The Big Idea
From the Colour of Its Bloom: Camas Prairie
July 10 - September 10, 2020
From the Colour of Its Bloom: Camas Prairie considers a unique landscape in Southern Idaho that is home to multiple ecosystems and social histories, and is named for the camas lily, which blooms each spring and has been an important food staple for the Shoshone and Bannock peoples for centuries.
The project consists of an exhibition including five commissioned bodies of work, an outdoor sculpture by artist Sopheap Pich, a signage project in collaboration with the Shoshone-Bannock Tribes and a catalog. The exhibition features new artwork by Derek No-Sun Brown, Daniel Gordon, MK Guth, Anthony Hernandez and Sopheap Pich, and an essay by Judith Freeman.
From the Colour of Its Bloom: Camas Prairie is made possible through significant financial support from Jane P. Watkins, and generous grants from the Robert Lehman Foundation and the National Endowment for the Arts.
With additional support from: The Dawson Family, Ann & Mark Edlen, The Michael S. Engl Family Foundation Barbara & Tod Hamachek, The Hardiman Family Foundation, Kay Hardy & Gregory Kaslo, Andie Laporte, Barbara & John Lehman, Jeanne Meyers, Linda & Bill Nicholson, Richard Smooke & Family, Jeri L. Wolfson, and Sarah & David Woodward.
Special thanks to the following for assistance with the installation of Sopheap Pich's Camas Lily sculpture: Adam & Cami Elias and Family, Kay Hardy & Gregory Kaslo; Jonathan Lunceford, Lunceford Excavation; Skip Merrick, Merrick Concrete.
View Exhibition Photo Gallery
Derek No-Sun Brown (Shoshone-Bannock, Klamath and Ojibwe) grew up on the Fort Hall Reservation in eastern Idaho and the Boise Forte Reservation in northern Minnesota. The exhibition includes Brown's painting of camas harvesting, made as part of a collaborative project between SVMoA and the Shoshone-Bannock Tribes to create new signage for Centennial Marsh. Designed by Brown, the new signage addresses the Shoshone and Bannock peoples' continuing relationship to the Camas Prairie. Visitors to the exhibition are invited to take a poster of the new signage with them when they leave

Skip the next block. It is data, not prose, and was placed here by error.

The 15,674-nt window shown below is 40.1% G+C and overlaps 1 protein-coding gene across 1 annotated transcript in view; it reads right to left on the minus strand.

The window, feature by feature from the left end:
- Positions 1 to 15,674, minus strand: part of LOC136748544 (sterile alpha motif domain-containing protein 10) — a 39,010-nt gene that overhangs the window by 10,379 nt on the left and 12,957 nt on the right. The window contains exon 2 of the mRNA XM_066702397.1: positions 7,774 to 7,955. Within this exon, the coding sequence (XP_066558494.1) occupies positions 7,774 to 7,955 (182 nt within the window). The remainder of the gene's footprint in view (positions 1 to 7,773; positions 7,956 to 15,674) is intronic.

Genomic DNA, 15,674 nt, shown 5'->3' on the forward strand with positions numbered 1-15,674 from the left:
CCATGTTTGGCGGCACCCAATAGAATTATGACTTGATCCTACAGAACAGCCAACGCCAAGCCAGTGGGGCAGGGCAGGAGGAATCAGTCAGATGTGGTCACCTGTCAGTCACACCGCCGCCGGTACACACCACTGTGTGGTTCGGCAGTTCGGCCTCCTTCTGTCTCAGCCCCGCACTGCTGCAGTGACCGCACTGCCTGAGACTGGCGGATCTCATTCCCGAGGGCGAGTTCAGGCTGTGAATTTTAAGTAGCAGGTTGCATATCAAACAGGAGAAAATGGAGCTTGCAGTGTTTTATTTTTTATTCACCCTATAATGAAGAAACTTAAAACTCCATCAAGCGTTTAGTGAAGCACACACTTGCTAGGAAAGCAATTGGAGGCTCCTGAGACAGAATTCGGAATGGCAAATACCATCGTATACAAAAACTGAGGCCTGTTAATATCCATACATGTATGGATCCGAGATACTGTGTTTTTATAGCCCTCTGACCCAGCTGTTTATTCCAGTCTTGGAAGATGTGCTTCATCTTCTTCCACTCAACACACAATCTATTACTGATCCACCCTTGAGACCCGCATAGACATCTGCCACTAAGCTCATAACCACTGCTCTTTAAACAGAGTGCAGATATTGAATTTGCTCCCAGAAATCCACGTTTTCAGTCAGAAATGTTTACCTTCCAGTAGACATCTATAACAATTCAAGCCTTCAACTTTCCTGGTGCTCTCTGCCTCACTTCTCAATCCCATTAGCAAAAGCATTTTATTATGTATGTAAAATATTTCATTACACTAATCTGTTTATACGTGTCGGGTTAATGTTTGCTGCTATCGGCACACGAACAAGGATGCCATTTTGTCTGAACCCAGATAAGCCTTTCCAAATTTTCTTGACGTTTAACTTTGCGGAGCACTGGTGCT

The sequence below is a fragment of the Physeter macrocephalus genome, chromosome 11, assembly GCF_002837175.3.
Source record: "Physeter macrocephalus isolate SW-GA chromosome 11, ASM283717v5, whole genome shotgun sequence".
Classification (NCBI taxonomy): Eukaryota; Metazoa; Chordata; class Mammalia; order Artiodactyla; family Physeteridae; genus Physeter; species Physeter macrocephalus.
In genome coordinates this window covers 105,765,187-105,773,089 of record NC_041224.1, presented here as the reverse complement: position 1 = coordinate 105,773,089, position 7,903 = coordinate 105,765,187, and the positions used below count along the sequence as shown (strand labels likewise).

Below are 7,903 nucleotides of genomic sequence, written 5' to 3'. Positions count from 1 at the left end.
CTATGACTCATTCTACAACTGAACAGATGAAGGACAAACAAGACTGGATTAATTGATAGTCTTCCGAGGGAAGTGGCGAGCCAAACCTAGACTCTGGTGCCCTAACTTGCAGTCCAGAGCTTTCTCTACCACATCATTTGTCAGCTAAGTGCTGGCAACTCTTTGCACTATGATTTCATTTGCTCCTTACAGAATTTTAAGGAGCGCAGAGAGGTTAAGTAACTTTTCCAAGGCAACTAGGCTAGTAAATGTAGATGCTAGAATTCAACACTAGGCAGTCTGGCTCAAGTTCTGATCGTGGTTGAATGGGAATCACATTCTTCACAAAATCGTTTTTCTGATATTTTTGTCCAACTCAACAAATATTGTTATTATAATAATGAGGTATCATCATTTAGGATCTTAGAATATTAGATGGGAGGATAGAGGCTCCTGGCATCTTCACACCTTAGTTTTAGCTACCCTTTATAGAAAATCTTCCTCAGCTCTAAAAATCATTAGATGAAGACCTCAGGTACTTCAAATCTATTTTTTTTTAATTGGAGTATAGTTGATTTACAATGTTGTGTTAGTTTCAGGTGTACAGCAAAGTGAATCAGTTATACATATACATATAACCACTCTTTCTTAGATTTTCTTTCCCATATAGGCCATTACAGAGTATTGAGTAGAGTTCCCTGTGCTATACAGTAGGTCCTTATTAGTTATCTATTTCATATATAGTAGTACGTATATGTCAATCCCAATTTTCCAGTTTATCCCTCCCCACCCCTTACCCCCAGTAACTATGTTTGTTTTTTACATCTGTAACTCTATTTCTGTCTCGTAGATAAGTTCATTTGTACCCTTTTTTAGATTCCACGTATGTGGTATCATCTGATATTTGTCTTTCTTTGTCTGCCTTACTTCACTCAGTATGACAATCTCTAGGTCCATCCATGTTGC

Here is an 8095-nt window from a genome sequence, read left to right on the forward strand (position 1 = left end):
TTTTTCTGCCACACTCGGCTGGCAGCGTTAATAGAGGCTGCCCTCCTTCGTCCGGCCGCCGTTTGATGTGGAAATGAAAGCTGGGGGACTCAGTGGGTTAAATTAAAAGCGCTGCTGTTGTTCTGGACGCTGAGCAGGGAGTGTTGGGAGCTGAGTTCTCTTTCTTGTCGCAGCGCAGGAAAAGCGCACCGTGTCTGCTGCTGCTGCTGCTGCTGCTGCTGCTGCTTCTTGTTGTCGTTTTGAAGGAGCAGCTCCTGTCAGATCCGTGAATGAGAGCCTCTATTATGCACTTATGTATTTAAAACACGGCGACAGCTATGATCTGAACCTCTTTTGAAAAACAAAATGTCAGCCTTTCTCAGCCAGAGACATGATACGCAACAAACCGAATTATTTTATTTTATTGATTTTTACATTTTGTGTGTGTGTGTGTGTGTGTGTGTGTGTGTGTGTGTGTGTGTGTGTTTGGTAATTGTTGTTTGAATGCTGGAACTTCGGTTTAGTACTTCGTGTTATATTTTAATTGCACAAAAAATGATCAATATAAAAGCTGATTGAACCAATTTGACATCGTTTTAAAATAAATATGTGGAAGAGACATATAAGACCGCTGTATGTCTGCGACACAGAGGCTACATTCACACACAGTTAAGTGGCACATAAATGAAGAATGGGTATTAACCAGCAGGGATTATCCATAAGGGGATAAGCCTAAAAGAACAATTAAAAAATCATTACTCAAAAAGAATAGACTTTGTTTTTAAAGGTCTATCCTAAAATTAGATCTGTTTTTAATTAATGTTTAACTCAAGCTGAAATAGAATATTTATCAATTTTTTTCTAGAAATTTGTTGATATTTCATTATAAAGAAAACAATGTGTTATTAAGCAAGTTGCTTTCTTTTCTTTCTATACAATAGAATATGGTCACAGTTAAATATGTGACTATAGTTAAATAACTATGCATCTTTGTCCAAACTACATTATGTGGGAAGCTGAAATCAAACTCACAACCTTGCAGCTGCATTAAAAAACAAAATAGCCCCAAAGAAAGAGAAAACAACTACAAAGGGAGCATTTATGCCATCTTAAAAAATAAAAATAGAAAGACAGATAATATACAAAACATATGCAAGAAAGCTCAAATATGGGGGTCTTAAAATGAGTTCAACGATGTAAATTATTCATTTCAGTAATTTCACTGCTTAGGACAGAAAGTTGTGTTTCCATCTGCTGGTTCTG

A fifth-generation Westerner and the author of two nonfiction books and five novels, Judith Freeman has been commissioned by SVMoA to write an essay that responds to the social history of the prairie, a place she knows deeply, spending part of each year in Los Angeles and part outside Fairfield, Idaho.
With a background working in digital photography, sculpture, paint and vinyl, Daniel Gordon combines his interest in the history of landscape and still-life painting with his desire to explore organic forms using layers of collaged imagery. SVMoA has commissioned Gordon to create a room-sized installation in response to the palette and ecosystem of the prairie.
MK Guth engages rituals of social interaction, using her art to bring people together in cultural conversation. Her sculptures combine books, objects and written instructions for different kinds of events that involve the preparation and sharing of food and drink. SVMoA commissioned Guth to create a new artwork and an interactive public art project that responds to the camas lily and its history.
Dividing his time between Los Angeles and the Camas Prairie for nearly 20 years, Anthony Hernandez expands on a series of photographs he made through the screened walls of Los Angeles bus shelters, Hernandez has created new photographs of prairie landscapes and structures shot through mesh screens. The screens partially obscure our view of the prairie, adding a layer of abstraction to images that invite viewers to consider our visual experience of a place.
Sopheap Pich has created several bodies of work in response to the social and political history of flowers, including the morning glory, which his family used as a source of nutrition during the Khmer Rouge period in Cambodia. Working with natural materials such as bamboo, rattan, metal and stone, Pich creates sculptural works on a variety of scales. SVMoA commissioned Pich to create a large outdoor sculpture inspired by the camas lily, which he designed for a site in central Ketchum. Pich visited the prairie several times in preparation for the exhibition and has responded to the camas lily in a larger body of work that includes a second sculpture, woodblock prints and drawings. Pich's outdoor sculpture will be located at 551 N. 1st Avenue in Ketchum, just down the street from The Museum.
Sun Valley Museum of Art would like to acknowledge the Shoshone and Bannock peoples and their homelands here in the Wood River Valley and on the Camas Prairie, as well as their use of these lands in the past, present and future.
Admission to the museum is always FREE